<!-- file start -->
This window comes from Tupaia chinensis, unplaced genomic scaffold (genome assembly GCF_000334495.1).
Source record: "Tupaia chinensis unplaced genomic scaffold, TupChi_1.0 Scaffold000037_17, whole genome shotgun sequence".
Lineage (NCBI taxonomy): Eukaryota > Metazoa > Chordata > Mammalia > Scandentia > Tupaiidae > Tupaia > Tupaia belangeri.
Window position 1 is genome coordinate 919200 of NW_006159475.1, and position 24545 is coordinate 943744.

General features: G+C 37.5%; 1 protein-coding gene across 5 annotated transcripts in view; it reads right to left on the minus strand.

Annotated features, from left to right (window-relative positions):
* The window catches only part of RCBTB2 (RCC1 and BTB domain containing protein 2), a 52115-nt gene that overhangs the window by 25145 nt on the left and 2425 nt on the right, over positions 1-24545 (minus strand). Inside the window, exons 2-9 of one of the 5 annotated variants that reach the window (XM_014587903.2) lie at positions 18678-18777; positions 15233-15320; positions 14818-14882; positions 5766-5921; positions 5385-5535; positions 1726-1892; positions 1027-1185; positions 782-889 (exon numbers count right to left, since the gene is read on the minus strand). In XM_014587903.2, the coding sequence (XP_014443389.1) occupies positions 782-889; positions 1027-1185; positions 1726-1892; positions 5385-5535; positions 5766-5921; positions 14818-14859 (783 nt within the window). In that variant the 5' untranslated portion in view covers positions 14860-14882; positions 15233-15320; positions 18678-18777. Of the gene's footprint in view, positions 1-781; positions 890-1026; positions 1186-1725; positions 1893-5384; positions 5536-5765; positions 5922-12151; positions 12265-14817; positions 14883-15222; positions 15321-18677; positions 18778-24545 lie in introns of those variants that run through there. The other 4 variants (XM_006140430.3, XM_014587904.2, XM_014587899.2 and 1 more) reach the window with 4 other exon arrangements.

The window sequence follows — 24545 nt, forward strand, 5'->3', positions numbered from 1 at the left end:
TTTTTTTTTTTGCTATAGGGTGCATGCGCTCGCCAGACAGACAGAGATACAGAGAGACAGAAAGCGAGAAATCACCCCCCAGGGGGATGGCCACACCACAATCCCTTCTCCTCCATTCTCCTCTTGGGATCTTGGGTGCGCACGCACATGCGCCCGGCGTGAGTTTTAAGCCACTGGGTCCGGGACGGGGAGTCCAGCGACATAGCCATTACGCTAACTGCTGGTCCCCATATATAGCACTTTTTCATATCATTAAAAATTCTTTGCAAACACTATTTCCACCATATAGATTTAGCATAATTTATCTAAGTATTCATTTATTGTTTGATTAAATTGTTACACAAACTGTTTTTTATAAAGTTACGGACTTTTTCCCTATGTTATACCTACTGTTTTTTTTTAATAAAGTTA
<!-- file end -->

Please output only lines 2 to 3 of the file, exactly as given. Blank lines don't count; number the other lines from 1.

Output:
Source record: "Tupaia chinensis unplaced genomic scaffold, TupChi_1.0 Scaffold000037_17, whole genome shotgun sequence".
Lineage (NCBI taxonomy): Eukaryota > Metazoa > Chordata > Mammalia > Scandentia > Tupaiidae > Tupaia > Tupaia belangeri.